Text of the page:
Friday, September 19, 2014

The Land of Totuaba

I'm excited that my memoir essay of camping in Baja California with my bipolar rocket scientist father and family is now published online at Halfway Down the Stairs. This issue of the journal has a rich selection of poetry and prose, and I'm honored to have had my story selected.

"The Land of Totuaba" is an excerpt from my memoir of an unusual childhood with a father who blew up rockets for a living and in a port town in southern California. The manuscript, Rocket Lessons, is still in my trunk, waiting to become my second prose book. My then-agent advised me to hang onto it and simply write my first book! The ways of the publishing industry are unfathomable to outsiders.

Here's a poem from Rocket Lessons that my agent made me take out of the memoir, which then found its way into my new book Gods of Water and Air, which has a whole San Pedro section.

Our New Neighbor

A knobbed mob of water, the Pacific rang
my doorbell in the night and ran.

When I got up, she let fighting cats stand in
and pranked me with the cannery's whistle.

With a sob and a whoosh, she dangled trinkets
over our back fence and showed me her green silk

underwear. A crazy lady in a frilly robe,
the sea was our new neighbor.

Dockside cranes pulled at her flanks,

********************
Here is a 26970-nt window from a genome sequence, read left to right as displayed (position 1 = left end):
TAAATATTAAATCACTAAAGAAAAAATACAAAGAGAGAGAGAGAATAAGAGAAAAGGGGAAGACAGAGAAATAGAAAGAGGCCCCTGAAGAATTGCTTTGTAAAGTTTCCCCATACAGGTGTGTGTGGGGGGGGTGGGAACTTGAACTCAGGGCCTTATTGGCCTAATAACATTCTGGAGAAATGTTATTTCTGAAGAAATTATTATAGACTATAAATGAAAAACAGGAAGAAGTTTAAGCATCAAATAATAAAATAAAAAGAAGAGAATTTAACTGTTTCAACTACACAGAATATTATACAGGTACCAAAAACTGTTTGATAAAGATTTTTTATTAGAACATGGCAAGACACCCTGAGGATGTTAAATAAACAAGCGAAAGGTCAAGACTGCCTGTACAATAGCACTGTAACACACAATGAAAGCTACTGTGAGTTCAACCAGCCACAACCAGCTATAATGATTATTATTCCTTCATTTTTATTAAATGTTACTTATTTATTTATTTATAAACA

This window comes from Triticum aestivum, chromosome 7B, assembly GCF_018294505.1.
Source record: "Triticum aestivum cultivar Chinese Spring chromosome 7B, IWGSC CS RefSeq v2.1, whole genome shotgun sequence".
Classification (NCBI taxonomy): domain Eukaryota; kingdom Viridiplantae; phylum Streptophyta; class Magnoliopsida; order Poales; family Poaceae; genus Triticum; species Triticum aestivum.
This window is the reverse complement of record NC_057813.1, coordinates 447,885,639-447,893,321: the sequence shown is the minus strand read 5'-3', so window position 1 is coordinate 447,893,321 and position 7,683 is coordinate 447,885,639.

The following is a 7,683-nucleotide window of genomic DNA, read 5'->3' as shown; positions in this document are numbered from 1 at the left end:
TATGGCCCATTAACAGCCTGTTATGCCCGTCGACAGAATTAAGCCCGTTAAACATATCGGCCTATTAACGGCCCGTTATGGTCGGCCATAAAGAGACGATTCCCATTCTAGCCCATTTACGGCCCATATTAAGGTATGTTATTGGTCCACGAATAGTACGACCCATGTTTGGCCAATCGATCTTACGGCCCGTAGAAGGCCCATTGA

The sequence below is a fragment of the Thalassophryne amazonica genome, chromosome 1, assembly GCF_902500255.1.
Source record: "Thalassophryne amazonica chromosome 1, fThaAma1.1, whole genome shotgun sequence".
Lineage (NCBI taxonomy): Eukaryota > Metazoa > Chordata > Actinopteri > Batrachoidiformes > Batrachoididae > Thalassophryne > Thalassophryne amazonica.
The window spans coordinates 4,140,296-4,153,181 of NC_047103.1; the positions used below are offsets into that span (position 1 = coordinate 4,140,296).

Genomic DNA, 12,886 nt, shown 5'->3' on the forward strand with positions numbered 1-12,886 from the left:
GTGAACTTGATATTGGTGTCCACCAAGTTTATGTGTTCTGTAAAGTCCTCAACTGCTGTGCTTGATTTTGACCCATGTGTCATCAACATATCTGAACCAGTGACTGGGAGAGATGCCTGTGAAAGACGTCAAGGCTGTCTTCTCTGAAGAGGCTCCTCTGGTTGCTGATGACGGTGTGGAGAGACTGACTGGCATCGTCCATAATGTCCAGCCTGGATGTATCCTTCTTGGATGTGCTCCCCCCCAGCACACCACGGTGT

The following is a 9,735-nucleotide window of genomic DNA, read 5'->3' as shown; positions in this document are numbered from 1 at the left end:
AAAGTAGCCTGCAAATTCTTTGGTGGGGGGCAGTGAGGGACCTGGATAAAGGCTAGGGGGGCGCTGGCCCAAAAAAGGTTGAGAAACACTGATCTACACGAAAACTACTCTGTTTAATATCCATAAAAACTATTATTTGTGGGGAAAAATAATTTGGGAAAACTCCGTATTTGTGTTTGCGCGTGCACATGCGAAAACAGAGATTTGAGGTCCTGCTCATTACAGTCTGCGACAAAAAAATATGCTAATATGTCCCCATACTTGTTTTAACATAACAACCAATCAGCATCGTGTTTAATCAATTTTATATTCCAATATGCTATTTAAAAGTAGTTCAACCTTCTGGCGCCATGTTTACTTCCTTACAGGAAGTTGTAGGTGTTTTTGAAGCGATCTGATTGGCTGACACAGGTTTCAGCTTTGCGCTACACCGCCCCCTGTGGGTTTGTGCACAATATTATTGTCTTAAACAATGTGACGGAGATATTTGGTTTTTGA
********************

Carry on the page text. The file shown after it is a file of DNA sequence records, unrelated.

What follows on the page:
hauling up surprises. Automobiles,

fish, furniture and anchors trailing seaweed
sputtered out of her. A constant breeze

chopped her green speech and sudden
surges mangled fishing boats and surfers.

Our crazy neighbor lulled me to slide
into her curls, to roll on soft swells.

Neighborly, she pulled me in-
to her doom bed and closed a cold lid.

Then the father who had thrown me in
fished me out. From that day, the air burned.

When I rode her treeless hills and looked back to land
through her glistening I felt

the family's undertow, that was the sinking
lull and downward sea drag.

Thursday, September 18, 2014

Permission to be a poet

It's something only you can give yourself: a space to create, sweet as ripe cherries. To find it, buy it with love for your creative self, wrap it in ethereal sheets of time, and then unwrap it as though you deserve every crinkle of the delicate paper and every silky ribbon of ink. You give yourself permission to NOT write a word. Not even think. To drift, a poet in poet time with the willingness to do absolutely nothing if that's what comes. To think about writing without necessarily saying anything is permission. Here's a poem about it from my book Gods of Water and Air.

I had a beautiful bowl of cherries
to paint, stems perfectly arranged, the jade
bowl offsetting the pale red fruit.
I ate them. Such is the fate
of so much art. But only the serious kind.
At least this artist won’t starve.
Looking at a half bowl of cherries
I still want to create. Maybe a painting
of the pits in another bowl, so much life
gone by. Or perhaps a poem about the greed
of the painter for sensuous delight, story
of artists and their models through the ages
and also the story of the art
that was never made
while they became their own
works of art. Jade bowl. Stems.
Hungers ripe and aching.
Summer’s half moon warmth.
Tender flesh. (Note to self:
They were so ripe and cold.
Put cherries on the grocery list.
The dark ones this time.)

I'm offering a 10% discount off the Amazon price of Gods of Water and Air during September. Write to me if you want one!